Why is supply chain flexibility so crucial in the automotive part sector?
The use of third-party logistic providers can provide brands with flexible facility and labor solutions to meet variable demand activity. Access to shared warehouses and cross-trained labor can provide automotive part manufacturers with flexible and cost-effective supply chain options. Moreover, when logistics companies can prepare for seasonal or promotional marketing events by leveraging communication, forecasting and planning, it drives improvements in order cycle time.
How vital is reverse logistics for automotive parts?
Reverse logistics plays a vital role within any supply chain. No matter how accurate your processes are, or your inventory is managed, mistakes will happen. Whether through human error in the warehouse, or a customer ordering the wrong part, getting the parts back into the fulfillment center can be a time consuming and expensive process.
A returned product doesn’t merely follow the fulfillment process backward; a return authorization needs to be generated, return postage must be paid, the parts must be inspected, potentially repackaged, returned to inventory or disposed. You need an efficient and defined processes for each of these workstreams to mitigate or optimize costs.
Automotive recalls can also dramatically effect order and individual part demand volume. Shipping a high volume of replacement parts to dealers and consumers can put short-term stress on the automotive part supply chain. Third party logistics providers can often provide flexible storage solutions and variable cost models to address these unplanned situations.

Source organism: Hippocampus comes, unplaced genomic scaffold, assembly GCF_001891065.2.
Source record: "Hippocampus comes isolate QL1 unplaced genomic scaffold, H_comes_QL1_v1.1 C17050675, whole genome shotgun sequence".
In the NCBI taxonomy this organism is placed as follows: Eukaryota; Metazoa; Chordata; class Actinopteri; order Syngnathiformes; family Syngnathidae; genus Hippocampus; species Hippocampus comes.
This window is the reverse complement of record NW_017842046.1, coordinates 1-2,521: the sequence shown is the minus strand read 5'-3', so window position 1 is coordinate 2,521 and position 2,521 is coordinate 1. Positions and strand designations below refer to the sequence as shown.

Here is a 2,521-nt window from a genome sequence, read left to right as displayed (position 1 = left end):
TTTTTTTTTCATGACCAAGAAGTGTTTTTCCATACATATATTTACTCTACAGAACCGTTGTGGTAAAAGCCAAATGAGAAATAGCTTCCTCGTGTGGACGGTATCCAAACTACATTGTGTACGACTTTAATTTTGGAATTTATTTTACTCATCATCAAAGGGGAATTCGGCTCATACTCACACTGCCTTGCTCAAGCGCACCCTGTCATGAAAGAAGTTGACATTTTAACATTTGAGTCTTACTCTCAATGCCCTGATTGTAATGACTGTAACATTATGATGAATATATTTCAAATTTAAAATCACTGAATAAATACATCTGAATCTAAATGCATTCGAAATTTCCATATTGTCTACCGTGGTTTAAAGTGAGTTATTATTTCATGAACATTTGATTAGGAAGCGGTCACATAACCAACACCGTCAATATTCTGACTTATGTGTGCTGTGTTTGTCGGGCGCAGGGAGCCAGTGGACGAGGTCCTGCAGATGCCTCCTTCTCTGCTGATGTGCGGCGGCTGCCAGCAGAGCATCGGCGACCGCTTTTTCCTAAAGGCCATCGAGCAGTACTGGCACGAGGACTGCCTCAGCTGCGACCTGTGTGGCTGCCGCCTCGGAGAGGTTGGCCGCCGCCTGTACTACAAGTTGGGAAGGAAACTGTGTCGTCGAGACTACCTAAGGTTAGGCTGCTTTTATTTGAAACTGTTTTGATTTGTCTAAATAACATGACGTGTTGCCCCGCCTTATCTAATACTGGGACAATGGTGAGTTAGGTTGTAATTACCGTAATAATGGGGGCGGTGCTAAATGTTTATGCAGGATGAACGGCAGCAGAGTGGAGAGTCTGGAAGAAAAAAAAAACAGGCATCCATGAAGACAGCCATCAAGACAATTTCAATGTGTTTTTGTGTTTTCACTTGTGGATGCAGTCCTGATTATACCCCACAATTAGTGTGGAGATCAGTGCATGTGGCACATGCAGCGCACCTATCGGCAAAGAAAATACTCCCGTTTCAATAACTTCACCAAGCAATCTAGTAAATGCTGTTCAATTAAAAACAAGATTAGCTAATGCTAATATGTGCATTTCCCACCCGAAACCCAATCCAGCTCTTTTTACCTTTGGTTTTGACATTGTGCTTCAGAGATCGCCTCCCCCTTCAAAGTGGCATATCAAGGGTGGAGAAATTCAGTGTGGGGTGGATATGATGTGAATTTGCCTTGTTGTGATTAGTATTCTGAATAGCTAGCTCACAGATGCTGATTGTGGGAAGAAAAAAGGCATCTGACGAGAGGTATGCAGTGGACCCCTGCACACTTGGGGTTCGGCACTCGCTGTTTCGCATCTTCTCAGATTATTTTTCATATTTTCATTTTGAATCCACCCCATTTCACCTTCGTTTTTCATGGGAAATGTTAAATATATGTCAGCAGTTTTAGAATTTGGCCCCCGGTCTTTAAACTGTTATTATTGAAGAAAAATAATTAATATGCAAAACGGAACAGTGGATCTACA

How should automotive part inventory be maintained and tracked?
With a high volume of SKUs, poor inventory management can have a dramatic (positive or negative) effect on the part suppliers bottom line.
Original equipment manufacturers and third-party brands must balance fill rate with a disciplined SKU assortment strategy to keep inventory levels as lean as possible. Item activity level reporting from a modern warehouse management system can proactively help brands automate its replenishment cycle time allowing for fewer days of inventory on hand. This active inventory management will also help your fulfillment provider keep its slotting plan up to date and enable more efficient picking.
When you have accurate, visible, real-time inventory data, you can optimize your inventory levels and ensure precise order delivery, saving time and money.
Hazardous Goods Storage & Handling Compliance in the Automotive Part Supply Chain
Often, automotive parts require specialized storage and handling permits to comply with local, state and federal regulations related to fluids, chemicals, corrosives, batteries and airbags. Warehouses may be required to have ESFR or in-rack sprinkler systems, physical cages and specialized training for staff to properly handle and package hazardous or ORMD items.
Warehouse management and parcel management systems must be able to accurately identify hazardous goods and have the internal logic to determine which items cannot ship together in the same carton, which DOT compliant labeling is required and the best class of freight service for the goods within an order containing restricted items.